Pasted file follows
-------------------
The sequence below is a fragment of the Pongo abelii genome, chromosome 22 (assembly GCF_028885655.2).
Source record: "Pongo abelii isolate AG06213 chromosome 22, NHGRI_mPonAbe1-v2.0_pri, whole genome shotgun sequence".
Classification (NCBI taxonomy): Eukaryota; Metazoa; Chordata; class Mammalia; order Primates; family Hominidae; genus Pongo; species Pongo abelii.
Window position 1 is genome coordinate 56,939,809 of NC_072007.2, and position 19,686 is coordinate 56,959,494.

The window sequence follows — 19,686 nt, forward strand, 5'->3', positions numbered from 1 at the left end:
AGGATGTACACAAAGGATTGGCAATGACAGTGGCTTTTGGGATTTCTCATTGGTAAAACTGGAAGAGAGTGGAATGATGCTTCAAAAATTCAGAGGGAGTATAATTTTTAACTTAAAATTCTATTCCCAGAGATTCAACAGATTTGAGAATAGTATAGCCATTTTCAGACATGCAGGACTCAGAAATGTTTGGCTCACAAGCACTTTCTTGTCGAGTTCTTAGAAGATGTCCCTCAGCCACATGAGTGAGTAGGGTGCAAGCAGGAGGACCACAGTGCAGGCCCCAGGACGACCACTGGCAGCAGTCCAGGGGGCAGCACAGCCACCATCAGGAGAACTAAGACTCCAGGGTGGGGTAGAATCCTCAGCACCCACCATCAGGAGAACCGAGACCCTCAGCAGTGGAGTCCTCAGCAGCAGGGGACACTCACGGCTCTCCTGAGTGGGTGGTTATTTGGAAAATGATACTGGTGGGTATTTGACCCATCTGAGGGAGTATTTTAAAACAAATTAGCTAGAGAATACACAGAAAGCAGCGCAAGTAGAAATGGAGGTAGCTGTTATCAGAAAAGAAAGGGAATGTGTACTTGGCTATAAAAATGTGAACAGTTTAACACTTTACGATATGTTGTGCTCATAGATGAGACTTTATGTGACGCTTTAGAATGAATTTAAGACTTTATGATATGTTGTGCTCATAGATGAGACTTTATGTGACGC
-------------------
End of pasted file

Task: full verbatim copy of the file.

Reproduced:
The sequence below is a fragment of the Pongo abelii genome, chromosome 22 (assembly GCF_028885655.2).
Source record: "Pongo abelii isolate AG06213 chromosome 22, NHGRI_mPonAbe1-v2.0_pri, whole genome shotgun sequence".
Classification (NCBI taxonomy): Eukaryota; Metazoa; Chordata; class Mammalia; order Primates; family Hominidae; genus Pongo; species Pongo abelii.
Window position 1 is genome coordinate 56,939,809 of NC_072007.2, and position 19,686 is coordinate 56,959,494.

The window sequence follows — 19,686 nt, forward strand, 5'->3', positions numbered from 1 at the left end:
AGGATGTACACAAAGGATTGGCAATGACAGTGGCTTTTGGGATTTCTCATTGGTAAAACTGGAAGAGAGTGGAATGATGCTTCAAAAATTCAGAGGGAGTATAATTTTTAACTTAAAATTCTATTCCCAGAGATTCAACAGATTTGAGAATAGTATAGCCATTTTCAGACATGCAGGACTCAGAAATGTTTGGCTCACAAGCACTTTCTTGTCGAGTTCTTAGAAGATGTCCCTCAGCCACATGAGTGAGTAGGGTGCAAGCAGGAGGACCACAGTGCAGGCCCCAGGACGACCACTGGCAGCAGTCCAGGGGGCAGCACAGCCACCATCAGGAGAACTAAGACTCCAGGGTGGGGTAGAATCCTCAGCACCCACCATCAGGAGAACCGAGACCCTCAGCAGTGGAGTCCTCAGCAGCAGGGGACACTCACGGCTCTCCTGAGTGGGTGGTTATTTGGAAAATGATACTGGTGGGTATTTGACCCATCTGAGGGAGTATTTTAAAACAAATTAGCTAGAGAATACACAGAAAGCAGCGCAAGTAGAAATGGAGGTAGCTGTTATCAGAAAAGAAAGGGAATGTGTACTTGGCTATAAAAATGTGAACAGTTTAACACTTTACGATATGTTGTGCTCATAGATGAGACTTTATGTGACGCTTTAGAATGAATTTAAGACTTTATGATATGTTGTGCTCATAGATGAGACTTTATGTGACGC